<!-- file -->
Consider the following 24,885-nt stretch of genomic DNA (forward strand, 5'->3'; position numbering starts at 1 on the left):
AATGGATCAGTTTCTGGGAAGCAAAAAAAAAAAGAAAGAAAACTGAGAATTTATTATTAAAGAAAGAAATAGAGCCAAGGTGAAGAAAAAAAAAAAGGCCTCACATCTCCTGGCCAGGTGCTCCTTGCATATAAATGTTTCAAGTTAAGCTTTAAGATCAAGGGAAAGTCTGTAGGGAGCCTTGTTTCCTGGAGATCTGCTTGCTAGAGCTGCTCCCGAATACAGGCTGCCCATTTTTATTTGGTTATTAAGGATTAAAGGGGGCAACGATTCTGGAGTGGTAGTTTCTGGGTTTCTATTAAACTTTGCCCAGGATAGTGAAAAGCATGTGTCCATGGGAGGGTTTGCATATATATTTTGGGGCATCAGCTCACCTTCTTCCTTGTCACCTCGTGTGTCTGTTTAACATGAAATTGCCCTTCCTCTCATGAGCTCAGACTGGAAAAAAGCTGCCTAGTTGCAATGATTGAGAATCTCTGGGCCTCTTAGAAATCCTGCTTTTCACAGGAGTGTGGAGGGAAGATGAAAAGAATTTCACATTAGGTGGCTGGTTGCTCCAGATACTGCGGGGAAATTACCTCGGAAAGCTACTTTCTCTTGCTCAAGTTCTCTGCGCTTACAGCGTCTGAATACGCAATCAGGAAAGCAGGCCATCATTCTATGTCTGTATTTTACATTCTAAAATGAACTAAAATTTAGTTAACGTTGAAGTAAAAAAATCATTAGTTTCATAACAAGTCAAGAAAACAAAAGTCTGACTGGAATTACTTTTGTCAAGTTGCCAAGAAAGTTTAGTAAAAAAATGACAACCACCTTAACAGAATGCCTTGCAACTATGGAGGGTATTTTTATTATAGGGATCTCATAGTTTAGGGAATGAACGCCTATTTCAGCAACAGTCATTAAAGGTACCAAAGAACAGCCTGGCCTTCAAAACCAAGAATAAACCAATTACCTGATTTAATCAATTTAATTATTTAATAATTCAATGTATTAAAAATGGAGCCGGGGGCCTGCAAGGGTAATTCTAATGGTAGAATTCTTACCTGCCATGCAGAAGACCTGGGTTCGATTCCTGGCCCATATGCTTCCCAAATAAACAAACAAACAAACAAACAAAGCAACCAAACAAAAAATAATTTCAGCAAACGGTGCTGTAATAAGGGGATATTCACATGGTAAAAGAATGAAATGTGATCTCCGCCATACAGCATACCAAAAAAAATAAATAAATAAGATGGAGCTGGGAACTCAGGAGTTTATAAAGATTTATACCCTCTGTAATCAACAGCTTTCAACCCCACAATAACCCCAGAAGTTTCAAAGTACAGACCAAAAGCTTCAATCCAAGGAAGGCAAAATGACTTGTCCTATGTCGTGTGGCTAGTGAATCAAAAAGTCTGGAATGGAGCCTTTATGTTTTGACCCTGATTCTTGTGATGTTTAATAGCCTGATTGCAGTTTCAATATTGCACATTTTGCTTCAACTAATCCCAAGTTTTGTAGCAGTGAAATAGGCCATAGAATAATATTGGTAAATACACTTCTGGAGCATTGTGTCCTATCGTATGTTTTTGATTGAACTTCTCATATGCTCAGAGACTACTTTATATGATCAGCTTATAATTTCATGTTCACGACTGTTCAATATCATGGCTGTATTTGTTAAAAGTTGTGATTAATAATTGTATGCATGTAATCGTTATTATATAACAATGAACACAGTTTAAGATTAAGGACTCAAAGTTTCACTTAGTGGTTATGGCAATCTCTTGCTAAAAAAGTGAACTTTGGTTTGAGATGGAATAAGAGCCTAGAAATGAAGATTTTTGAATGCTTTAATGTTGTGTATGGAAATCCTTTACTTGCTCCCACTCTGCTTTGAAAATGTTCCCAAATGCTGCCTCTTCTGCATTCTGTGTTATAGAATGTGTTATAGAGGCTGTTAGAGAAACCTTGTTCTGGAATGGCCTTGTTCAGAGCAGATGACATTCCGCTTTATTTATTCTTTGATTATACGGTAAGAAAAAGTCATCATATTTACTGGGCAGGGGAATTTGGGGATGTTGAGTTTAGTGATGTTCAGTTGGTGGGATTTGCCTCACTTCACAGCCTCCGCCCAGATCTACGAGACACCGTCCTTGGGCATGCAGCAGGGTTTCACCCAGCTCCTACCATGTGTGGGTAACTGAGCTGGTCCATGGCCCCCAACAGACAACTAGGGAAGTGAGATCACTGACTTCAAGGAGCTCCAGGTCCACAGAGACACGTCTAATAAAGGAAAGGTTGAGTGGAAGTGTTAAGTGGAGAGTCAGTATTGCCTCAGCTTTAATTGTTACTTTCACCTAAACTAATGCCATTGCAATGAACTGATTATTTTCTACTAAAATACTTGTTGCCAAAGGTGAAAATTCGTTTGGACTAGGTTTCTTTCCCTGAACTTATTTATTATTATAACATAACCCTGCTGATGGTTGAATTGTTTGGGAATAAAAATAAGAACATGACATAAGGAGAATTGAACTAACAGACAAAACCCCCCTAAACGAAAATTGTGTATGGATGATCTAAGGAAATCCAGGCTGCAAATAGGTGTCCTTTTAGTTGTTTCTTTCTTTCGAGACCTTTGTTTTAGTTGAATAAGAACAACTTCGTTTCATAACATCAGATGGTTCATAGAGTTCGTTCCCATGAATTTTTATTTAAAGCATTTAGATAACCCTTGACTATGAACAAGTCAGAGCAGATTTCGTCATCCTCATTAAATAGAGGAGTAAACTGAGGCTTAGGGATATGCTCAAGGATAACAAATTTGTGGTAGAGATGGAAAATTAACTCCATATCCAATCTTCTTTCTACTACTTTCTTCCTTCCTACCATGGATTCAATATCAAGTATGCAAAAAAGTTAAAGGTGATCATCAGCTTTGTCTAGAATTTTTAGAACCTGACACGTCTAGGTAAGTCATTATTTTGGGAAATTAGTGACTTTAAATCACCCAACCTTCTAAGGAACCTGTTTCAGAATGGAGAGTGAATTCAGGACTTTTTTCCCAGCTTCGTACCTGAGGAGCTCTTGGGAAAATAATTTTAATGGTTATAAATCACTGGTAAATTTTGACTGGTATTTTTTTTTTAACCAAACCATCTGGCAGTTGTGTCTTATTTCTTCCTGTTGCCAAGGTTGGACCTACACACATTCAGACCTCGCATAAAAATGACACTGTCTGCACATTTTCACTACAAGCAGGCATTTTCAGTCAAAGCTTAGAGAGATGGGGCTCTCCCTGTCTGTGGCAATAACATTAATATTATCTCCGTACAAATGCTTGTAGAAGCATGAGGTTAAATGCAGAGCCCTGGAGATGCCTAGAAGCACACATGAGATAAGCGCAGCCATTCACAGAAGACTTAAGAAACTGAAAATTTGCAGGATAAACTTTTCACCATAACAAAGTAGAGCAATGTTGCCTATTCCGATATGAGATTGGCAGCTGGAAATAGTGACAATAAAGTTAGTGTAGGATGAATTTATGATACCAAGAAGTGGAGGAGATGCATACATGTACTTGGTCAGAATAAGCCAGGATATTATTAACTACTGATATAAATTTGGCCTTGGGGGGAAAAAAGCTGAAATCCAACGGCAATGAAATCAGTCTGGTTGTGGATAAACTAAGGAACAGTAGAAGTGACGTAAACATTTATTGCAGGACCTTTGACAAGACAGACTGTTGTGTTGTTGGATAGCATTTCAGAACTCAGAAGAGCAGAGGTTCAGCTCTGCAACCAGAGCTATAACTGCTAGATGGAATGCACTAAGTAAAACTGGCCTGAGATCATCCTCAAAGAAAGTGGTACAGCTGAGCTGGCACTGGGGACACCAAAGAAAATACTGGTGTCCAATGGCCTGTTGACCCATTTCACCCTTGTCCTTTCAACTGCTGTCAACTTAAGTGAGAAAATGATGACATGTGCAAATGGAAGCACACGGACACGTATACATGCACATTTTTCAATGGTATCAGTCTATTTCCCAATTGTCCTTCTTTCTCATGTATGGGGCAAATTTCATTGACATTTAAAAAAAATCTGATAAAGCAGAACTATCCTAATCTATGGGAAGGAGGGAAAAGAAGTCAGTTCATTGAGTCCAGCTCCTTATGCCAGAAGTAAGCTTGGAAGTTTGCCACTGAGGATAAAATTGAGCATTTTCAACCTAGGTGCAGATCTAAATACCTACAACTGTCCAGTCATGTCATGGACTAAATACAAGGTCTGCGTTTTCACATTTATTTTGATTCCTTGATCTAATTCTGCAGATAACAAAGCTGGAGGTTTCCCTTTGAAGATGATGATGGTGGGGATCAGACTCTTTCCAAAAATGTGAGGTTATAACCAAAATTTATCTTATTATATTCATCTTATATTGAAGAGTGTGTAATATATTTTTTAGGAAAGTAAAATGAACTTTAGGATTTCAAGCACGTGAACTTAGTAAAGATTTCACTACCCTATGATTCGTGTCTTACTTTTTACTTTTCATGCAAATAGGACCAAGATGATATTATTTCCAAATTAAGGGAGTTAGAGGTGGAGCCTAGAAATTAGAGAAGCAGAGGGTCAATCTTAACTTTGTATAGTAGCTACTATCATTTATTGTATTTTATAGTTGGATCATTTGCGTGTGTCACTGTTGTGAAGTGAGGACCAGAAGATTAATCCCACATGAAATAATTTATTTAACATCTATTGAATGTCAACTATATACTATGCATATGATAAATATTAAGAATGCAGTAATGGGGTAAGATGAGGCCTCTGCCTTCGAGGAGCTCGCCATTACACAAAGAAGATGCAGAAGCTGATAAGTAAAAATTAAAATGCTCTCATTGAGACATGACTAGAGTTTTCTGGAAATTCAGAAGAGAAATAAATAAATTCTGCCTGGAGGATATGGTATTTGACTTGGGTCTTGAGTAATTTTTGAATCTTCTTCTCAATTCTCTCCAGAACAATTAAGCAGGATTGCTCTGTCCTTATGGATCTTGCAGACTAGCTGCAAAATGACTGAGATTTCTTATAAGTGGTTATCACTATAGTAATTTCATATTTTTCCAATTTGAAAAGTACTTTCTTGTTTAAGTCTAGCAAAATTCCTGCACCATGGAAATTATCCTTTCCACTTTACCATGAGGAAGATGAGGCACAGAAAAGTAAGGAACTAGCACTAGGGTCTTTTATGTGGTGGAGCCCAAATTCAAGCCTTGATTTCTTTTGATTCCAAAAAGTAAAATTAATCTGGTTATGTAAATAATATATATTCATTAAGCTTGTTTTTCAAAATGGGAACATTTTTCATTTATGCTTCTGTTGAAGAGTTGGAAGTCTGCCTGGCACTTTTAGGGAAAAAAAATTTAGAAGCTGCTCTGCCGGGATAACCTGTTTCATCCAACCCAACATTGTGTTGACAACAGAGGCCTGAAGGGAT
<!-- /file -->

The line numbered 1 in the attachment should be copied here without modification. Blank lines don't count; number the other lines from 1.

Consider the following 24,885-nt stretch of genomic DNA (forward strand, 5'->3'; position numbering starts at 1 on the left):